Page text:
Never count a champion out. That is what Atlanta Falcons fans learned after last year's Super Bowl loss to the New England Patriots. The perennial champs rallied from 25 points behind to stun the Falcons, who lost in overtime. Champions just somehow find a way to win (see also, Nick Saban's Alabama Crimson Tide.) So in the race for HQ2, let's not lose sight of Boston, which has a deep bench of academic institutions, several breakout tech startup stars, and scores big on mass transit.
As the speculation around where Amazon will put its new second headquarters, or HQ2, continues, a report from Crain's Chicago Business today says that Google may also be looking to expand its operations, and it might be eyeing Dallas as a good spot to land. According to Crain's, Google is looking for a regional hub outside its Mountain View, Calif. headquarters, and it plans to have between 1,000 and 5,000 people in the new location.
Amid an outbreak of e.Coli that has sickened dozens of people across the U.S. and Canada, the CDC is investigating whether salad greens could be the cause. And citing research by Canadian health officials who identified romaine lettuce as the cause of the outbreak, the food safety experts at Consumer Reports recommended this week that Americans avoid eating the leafy green.
Muck Rack makes it simple to find people, tweets, or articles that mention any name, keyword, company, hashtag etc. We've compiled this guide to help you make the most of your search.
Selecting a term
Start searching tweets, articles from media outlets, articles mentioned in tweets, journalists'
names, titles and bios with some suggested searches:
Companies or Topics (e.g. iPhone, Microsoft)
Phrases (e.g. "cloud computing") — use quotes to keep the terms together
Twitter handles (e.g. @username) — returns those who have mentioned or replied to
Names (e.g. "David Pogue")
Hashtags (e.g. #sxsw, #london2012)
Bio details (e.g. vegan, Olympics, father)
Muck Rack's Advanced Search allows for many boolean operators.
Find results that mention multiple specified terms, use AND or
+. For example, ensure each result contains both Elon Musk and Mark Zuckerberg by
searching Musk AND Zuckerberg or Musk + Zuckerberg.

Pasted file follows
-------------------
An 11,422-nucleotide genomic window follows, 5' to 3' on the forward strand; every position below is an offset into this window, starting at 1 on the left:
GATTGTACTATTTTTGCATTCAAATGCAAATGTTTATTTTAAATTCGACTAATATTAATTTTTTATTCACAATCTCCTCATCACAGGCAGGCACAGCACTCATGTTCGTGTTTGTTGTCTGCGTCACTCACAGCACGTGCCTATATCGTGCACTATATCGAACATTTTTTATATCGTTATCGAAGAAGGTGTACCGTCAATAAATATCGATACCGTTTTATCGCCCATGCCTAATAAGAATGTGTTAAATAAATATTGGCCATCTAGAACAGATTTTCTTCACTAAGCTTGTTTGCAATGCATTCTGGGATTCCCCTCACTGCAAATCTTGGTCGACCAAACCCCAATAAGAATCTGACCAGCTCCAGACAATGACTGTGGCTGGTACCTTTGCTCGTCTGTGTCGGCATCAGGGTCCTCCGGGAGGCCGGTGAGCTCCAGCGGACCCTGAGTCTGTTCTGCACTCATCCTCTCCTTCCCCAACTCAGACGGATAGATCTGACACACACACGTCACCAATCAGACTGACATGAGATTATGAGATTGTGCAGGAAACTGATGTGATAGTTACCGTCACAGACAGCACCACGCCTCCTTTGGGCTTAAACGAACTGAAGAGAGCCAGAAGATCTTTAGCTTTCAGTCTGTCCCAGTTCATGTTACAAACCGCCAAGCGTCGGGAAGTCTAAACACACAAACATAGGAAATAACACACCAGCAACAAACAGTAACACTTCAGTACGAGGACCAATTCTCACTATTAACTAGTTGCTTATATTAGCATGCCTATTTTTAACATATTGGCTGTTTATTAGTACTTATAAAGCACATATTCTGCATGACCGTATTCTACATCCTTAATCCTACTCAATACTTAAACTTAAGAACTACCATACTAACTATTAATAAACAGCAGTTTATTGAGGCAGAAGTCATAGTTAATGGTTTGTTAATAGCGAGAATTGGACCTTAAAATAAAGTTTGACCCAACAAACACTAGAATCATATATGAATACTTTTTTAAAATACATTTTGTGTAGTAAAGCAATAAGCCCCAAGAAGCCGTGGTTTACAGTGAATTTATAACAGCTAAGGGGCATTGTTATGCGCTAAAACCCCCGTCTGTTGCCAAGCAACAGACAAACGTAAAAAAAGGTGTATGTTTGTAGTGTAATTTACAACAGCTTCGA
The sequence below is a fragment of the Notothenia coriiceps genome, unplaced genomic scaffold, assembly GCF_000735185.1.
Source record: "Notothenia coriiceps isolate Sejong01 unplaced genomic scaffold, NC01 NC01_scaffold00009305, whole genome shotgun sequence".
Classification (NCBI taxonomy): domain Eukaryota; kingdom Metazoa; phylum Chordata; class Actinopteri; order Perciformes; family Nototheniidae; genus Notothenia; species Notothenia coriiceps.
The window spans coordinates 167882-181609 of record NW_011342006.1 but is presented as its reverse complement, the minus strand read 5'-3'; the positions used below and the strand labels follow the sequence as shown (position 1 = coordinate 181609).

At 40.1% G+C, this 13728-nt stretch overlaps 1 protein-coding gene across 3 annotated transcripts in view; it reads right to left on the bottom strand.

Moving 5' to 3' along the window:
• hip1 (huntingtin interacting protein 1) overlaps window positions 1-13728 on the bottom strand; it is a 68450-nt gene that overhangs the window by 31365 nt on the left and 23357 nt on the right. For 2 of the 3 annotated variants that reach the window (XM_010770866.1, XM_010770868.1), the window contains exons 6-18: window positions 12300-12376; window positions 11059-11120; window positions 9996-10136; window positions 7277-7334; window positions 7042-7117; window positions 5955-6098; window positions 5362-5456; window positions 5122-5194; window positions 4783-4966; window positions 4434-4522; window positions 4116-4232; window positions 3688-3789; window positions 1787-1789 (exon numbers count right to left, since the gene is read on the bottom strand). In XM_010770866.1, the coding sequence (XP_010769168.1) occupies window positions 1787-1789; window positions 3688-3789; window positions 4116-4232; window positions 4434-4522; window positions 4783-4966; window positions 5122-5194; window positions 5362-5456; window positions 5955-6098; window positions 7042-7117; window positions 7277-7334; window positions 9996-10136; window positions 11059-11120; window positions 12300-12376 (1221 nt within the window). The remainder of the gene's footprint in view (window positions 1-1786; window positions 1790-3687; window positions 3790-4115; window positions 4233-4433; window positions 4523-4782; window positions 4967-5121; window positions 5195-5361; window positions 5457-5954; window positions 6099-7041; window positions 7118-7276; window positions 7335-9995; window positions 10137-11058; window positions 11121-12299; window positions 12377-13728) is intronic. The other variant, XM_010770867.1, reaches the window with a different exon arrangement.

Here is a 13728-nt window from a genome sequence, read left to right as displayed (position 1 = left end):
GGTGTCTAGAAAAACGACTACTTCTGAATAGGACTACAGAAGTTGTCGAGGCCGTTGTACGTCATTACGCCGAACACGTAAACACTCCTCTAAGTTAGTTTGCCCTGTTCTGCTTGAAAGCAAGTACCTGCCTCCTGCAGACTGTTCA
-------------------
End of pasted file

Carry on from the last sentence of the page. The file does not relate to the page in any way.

Use the operators OR or , to broaden your search when you'd like either of
multiple terms to appear in results. (This is the default behavior of our search when no operators
are used). For example, results will contain either cake or cookie by searching cake OR cookie or cake,cookie
Use NOT or - to subtract results from your search. For
example, searching Disney will yield results about the Walt Disney Company as well as Walt Disney
World Resort. To exclude mentions of Disney World, search for Disney -World or Disney
When using one of these operators with a phrase, enclose it in quotation marks. For example, you can
find results about smartphones excluding Apple's iPhone 4S by searching smartphone -"iPhone
Exact case matching or punctuation
If you're searching for a brand name or keyword that relies on specific punctuation marks or capitalization, you can
find results that match your exact query by adding matchcase: before the keyword you're searching for, like matchcase:E*TRADE .
Use parentheses to separate multiple
boolean phrases. For example, to find journalists talking about having fun in Disney World or
Disneyland, search for ("disney world" OR disneyland) AND fun.
An asterisk can be used to search for any variation of a root word truncated by the asterisk. For example, searching for admin* will return results for administrator, administration, administer, administered, etc.
A near operator is an AND operator where you can control the distance between the words. You can vary the distance the near operation uses by adding a forward slash and number (between 0-99) such as strawberries NEAR/10 "whipped cream", which means the strawberries must exist within 10 words of "whipped cream".